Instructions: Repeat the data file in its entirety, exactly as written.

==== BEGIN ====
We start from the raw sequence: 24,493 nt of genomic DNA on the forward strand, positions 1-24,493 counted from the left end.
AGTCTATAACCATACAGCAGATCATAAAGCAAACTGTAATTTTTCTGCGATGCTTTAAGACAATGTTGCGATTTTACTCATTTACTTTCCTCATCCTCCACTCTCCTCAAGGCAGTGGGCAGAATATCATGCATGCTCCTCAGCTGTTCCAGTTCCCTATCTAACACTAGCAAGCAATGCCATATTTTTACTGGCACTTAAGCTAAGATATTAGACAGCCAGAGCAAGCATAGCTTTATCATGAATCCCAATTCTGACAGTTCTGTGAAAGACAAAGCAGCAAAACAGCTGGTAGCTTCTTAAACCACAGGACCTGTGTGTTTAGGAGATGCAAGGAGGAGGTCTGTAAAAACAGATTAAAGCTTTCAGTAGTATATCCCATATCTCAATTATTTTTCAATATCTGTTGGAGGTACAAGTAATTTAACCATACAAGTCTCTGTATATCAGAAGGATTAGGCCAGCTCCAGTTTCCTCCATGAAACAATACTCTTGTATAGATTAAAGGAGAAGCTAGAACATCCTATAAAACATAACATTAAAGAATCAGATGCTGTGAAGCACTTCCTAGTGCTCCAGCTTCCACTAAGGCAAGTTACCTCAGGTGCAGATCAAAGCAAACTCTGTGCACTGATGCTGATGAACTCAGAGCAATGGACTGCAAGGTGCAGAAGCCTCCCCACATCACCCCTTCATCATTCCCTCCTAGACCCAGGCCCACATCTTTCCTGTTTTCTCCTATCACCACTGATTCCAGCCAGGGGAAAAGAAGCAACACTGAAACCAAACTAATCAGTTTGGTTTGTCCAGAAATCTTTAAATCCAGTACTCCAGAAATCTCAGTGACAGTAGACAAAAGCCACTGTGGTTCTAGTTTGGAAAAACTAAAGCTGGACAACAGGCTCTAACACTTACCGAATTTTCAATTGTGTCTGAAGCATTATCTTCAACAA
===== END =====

We start from the raw sequence: 24,493 nt of genomic DNA on the forward strand, positions 1-24,493 counted from the left end.
AGTCTATAACCATACAGCAGATCATAAAGCAAACTGTAATTTTTCTGCGATGCTTTAAGACAATGTTGCGATTTTACTCATTTACTTTCCTCATCCTCCACTCTCCTCAAGGCAGTGGGCAGAATATCATGCATGCTCCTCAGCTGTTCCAGTTCCCTATCTAACACTAGCAAGCAATGCCATATTTTTACTGGCACTTAAGCTAAGATATTAGACAGCCAGAGCAAGCATAGCTTTATCATGAATCCCAATTCTGACAGTTCTGTGAAAGACAAAGCAGCAAAACAGCTGGTAGCTTCTTAAACCACAGGACCTGTGTGTTTAGGAGATGCAAGGAGGAGGTCTGTAAAAACAGATTAAAGCTTTCAGTAGTATATCCCATATCTCAATTATTTTTCAATATCTGTTGGAGGTACAAGTAATTTAACCATACAAGTCTCTGTATATCAGAAGGATTAGGCCAGCTCCAGTTTCCTCCATGAAACAATACTCTTGTATAGATTAAAGGAGAAGCTAGAACATCCTATAAAACATAACATTAAAGAATCAGATGCTGTGAAGCACTTCCTAGTGCTCCAGCTTCCACTAAGGCAAGTTACCTCAGGTGCAGATCAAAGCAAACTCTGTGCACTGATGCTGATGAACTCAGAGCAATGGACTGCAAGGTGCAGAAGCCTCCCCACATCACCCCTTCATCATTCCCTCCTAGACCCAGGCCCACATCTTTCCTGTTTTCTCCTATCACCACTGATTCCAGCCAGGGGAAAAGAAGCAACACTGAAACCAAACTAATCAGTTTGGTTTGTCCAGAAATCTTTAAATCCAGTACTCCAGAAATCTCAGTGACAGTAGACAAAAGCCACTGTGGTTCTAGTTTGGAAAAACTAAAGCTGGACAACAGGCTCTAACACTTACCGAATTTTCAATTGTGTCTGAAGCATTATCTTCAACAA